DMD: FDA Gives Fast Track Designation to HT-100

An experimental drug designed to reduce scarring in Duchenne MD-affected muscles shows signs of safety and desired activity; FDA will speed its review

Preliminary results from 17 DMD-affected trial participants receiving HT-100 are encouraging, and the FDA has given fast track designation to this investigational drug.
Article Highlights:
  • HT-100 is an experimental drug for Duchenne muscular dystrophy whose development by Akashi Therapeutics is being supported by MDA through a $500,000 grant.
  • Akashi recently announced encouraging preliminary results for HT-100 from 17 trial participants with Duchenne muscular dystrophy.
  • A trial of HT-100 is active but not currently recruiting additional patients.
by Margaret Wahl on July 3, 2014 - 12:52pm

HT-100, an experimental drug being developed for Duchenne muscular dystrophy (DMD) with support from MDA, has shown preliminary safety and signs of the desired effects on scar tissue formation in the first 17 trial participants, and it has received "fast track" designation from the U.S. Food and Drug Administration (FDA).

Cambridge, Mass.-based Akashi Therapeutics (formerly Halo Therapeutics) announced these and related developments in three July 3, 2014, press releases.

"MDA is pleased to provide funding for the development and testing of HT-100," said neurologist Valerie Cwik, MDA's chief medical and scientific officer, "and we're especially happy to see that the FDA considers this compound worthy of its fast track designation. We look forward to working with Akashi Therapeutics to move this drug forward."

Fast track is a mechanism the FDA can use to speed up the agency's review of experimental drugs for serious or life-threatening disorders when there is early evidence that a new medication may provide benefit over available therapies.

MDA is supporting the development of HT-100 through a $500,000 grant to Akashi.

About HT-100

HT-100 is an experimental compound given by mouth that is intended to reduce inflammation and scar tissue formation and promote regeneration in muscles affected by DMD, a disease resulting from a deficiency of the dystrophin protein. Unlike some other experimental drugs in development to treat DMD, HT-100 does not target a specific mutation (flaw) in the gene for the dystrophin protein, making it potentially useful for all patients with DMD.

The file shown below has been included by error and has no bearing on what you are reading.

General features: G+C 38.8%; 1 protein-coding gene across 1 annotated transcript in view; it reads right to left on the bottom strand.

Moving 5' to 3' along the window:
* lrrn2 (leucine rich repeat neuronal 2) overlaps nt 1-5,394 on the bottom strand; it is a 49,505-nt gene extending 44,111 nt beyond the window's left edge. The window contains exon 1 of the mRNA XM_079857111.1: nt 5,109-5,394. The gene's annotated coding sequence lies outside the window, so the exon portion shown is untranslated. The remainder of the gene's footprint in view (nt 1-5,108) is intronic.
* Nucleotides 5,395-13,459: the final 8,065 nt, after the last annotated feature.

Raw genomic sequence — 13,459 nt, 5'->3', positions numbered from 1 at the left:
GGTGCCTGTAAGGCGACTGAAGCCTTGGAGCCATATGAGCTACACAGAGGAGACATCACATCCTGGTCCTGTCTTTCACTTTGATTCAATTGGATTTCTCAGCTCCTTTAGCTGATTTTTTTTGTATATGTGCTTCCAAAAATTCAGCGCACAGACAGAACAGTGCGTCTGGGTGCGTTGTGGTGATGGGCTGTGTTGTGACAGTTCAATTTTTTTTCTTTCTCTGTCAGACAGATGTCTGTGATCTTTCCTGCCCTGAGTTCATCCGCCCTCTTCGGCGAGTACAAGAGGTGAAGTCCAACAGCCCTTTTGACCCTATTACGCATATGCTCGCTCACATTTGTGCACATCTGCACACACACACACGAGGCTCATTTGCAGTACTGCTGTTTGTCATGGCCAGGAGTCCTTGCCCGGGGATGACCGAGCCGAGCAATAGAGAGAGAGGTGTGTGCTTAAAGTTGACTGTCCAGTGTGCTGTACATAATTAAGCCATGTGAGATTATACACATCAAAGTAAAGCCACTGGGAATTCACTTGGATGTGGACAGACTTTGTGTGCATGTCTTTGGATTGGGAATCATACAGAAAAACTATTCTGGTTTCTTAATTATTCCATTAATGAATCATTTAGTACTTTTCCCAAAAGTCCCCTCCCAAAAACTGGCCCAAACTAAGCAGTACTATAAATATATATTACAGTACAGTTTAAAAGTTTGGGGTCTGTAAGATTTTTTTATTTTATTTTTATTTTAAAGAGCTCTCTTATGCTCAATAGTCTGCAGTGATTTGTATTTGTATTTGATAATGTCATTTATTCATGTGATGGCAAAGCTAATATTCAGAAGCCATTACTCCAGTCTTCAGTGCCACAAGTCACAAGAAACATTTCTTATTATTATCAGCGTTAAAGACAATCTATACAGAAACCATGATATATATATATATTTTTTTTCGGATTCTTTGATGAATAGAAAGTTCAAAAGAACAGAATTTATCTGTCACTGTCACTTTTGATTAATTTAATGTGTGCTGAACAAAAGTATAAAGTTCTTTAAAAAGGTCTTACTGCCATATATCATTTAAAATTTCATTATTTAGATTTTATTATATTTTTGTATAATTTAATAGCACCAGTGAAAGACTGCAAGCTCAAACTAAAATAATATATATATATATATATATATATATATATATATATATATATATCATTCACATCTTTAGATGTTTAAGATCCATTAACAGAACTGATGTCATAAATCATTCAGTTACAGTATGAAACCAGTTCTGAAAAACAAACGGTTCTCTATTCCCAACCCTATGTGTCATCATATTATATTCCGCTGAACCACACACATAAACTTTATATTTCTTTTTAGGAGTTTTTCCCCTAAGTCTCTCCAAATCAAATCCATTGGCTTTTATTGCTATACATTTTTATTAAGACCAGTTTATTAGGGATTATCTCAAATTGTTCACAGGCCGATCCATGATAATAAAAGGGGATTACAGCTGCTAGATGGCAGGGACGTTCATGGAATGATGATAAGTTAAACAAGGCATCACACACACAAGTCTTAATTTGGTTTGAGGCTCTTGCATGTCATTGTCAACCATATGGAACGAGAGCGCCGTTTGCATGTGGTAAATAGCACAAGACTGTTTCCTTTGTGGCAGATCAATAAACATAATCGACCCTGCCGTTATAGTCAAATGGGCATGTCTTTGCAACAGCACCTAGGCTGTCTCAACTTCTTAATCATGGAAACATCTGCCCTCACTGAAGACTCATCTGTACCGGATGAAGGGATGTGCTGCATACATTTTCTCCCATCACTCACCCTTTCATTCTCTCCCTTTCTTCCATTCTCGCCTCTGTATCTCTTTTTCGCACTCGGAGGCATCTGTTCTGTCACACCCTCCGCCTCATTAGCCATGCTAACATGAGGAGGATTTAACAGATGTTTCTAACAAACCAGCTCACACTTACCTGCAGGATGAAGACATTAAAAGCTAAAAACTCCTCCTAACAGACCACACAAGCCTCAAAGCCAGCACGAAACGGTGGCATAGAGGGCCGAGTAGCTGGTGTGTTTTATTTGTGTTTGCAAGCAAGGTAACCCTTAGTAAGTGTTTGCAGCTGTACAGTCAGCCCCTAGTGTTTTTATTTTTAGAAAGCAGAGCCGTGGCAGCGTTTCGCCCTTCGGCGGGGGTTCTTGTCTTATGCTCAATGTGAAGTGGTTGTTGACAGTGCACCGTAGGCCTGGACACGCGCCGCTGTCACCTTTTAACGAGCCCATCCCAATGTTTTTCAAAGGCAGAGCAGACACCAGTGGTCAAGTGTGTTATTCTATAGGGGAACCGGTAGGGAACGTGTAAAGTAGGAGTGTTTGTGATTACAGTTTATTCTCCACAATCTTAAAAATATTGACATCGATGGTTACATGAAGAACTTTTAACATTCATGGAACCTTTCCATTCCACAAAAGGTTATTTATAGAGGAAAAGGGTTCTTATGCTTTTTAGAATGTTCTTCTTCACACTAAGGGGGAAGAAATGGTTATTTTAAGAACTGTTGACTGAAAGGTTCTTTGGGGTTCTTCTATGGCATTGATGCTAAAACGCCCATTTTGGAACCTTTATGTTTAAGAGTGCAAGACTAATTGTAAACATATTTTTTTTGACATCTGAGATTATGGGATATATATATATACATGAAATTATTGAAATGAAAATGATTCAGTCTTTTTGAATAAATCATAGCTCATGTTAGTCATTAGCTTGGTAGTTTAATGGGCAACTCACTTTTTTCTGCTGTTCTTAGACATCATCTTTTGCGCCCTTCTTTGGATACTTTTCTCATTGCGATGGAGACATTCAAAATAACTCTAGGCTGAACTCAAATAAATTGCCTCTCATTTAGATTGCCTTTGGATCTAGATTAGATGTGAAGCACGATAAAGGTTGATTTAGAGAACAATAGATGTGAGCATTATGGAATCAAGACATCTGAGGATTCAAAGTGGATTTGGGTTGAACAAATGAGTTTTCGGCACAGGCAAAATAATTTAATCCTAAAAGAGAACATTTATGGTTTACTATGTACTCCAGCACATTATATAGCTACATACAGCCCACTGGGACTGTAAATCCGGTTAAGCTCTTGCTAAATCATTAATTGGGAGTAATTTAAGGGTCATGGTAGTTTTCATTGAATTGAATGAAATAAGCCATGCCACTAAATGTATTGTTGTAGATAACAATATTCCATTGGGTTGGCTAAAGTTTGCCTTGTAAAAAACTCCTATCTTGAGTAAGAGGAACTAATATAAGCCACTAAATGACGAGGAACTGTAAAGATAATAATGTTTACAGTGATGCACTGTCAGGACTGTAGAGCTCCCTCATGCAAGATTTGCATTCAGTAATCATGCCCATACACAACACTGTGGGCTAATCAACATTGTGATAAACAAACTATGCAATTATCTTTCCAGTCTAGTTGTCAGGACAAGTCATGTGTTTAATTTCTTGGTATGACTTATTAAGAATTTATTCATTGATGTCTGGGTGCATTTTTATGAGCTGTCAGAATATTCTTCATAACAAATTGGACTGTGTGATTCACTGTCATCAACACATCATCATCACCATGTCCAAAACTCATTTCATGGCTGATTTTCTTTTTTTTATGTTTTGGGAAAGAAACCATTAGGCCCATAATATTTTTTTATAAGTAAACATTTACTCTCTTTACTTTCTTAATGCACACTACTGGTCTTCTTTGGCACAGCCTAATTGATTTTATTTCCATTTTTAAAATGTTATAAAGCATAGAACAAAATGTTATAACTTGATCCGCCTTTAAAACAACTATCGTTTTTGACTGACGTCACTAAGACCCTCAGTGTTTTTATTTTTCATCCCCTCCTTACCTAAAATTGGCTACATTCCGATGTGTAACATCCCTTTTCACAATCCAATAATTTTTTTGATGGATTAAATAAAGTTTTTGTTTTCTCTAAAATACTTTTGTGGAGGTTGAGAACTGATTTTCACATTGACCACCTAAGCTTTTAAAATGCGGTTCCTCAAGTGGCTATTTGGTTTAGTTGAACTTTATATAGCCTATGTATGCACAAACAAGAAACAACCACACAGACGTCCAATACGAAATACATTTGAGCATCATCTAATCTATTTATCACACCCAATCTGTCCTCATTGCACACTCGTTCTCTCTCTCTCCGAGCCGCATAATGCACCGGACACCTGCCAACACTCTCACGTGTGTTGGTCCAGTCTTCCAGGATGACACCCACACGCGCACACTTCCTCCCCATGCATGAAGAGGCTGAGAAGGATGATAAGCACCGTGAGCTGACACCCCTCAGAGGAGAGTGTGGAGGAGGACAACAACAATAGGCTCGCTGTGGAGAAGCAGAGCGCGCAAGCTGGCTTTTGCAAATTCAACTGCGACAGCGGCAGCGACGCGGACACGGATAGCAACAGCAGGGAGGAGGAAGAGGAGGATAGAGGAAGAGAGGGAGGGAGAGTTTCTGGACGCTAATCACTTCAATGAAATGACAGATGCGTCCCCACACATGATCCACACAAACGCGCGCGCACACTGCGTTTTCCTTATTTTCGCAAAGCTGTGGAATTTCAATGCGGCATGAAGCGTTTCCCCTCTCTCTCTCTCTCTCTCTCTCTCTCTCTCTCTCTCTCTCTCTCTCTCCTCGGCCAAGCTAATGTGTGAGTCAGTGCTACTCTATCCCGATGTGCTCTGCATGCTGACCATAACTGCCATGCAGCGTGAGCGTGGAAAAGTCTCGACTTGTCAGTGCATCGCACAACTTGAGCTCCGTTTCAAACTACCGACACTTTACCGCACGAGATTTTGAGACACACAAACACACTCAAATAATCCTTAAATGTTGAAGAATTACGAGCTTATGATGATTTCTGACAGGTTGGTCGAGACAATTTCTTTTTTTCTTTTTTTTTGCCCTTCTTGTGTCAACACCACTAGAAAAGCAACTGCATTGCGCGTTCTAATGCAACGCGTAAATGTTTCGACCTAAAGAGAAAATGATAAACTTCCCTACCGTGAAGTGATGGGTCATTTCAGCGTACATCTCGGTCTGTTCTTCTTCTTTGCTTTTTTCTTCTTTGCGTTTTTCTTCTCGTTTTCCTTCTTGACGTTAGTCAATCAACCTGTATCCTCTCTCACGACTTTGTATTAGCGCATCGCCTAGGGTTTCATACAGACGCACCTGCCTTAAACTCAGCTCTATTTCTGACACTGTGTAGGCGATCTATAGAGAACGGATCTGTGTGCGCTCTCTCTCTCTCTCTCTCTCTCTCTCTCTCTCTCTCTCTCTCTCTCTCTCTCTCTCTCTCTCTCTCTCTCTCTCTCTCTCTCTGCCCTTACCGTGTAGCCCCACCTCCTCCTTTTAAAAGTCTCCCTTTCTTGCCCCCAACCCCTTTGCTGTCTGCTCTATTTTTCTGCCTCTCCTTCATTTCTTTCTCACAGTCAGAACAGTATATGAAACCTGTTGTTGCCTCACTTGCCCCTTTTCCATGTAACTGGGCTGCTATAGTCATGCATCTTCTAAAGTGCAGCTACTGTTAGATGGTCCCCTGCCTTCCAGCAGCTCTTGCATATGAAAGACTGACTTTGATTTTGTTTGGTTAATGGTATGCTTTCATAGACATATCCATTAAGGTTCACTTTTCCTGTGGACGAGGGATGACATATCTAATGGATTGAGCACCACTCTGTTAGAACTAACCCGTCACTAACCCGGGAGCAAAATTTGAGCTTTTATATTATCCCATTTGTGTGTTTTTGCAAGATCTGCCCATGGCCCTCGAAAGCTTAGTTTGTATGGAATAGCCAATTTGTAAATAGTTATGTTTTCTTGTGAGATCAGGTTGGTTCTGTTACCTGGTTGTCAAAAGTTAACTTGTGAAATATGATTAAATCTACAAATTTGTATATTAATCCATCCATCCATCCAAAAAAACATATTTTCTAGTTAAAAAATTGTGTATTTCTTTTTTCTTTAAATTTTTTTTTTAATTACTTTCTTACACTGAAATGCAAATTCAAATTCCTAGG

Positive preliminary results announced

Akashi announced encouraging interim results from an ongoing phase 1b/2a clinical trial of HT-100 in boys and young men with DMD at the 2014 New Directions in Biology and Disease of Skeletal Muscle Conference, held in Chicago June 29-July 2.

At the conference, the company said the following:

  • There were no serious or clinically significant adverse events in the first 17 DMD patients to receive HT-100 for up to 92 days at doses ranging from 0.3 to 1.2 milligrams per day.
  • The preliminary data on the 12 boys who received repeated doses of HT-100 indicate that the drug is having the desired effects on muscle tissue with respect to scar formation ("fibrosis").

Data from the presentation are summarized in a July 3, 2014, press release from Akashi.

HT-100 trial information

A trial of HT-100 in boys and young men with DMD is being conducted at five U.S. sites. An extension study is open for those who have already participated in the main trial of HT-100. However, Akashi says these studies are not currently enrolling new patients as of July 3.

For more details about the main study, see Safety, Tolerability and Pharmacokinetics of Single and Multiple Doses of HT-100 in Duchenne Muscular Dystrophy; or enter NCT01847573 in the search box at ClinicalTrials.gov.

For details about the extension study, see Open-Label Extension Study of HT-100 in Patients With DMD; or enter NCT01978366 in the search box at ClinicalTrials.gov.

Akashi can be contacted at trialinfo@akashirx.com or (617) 431-7250. Email is preferred.

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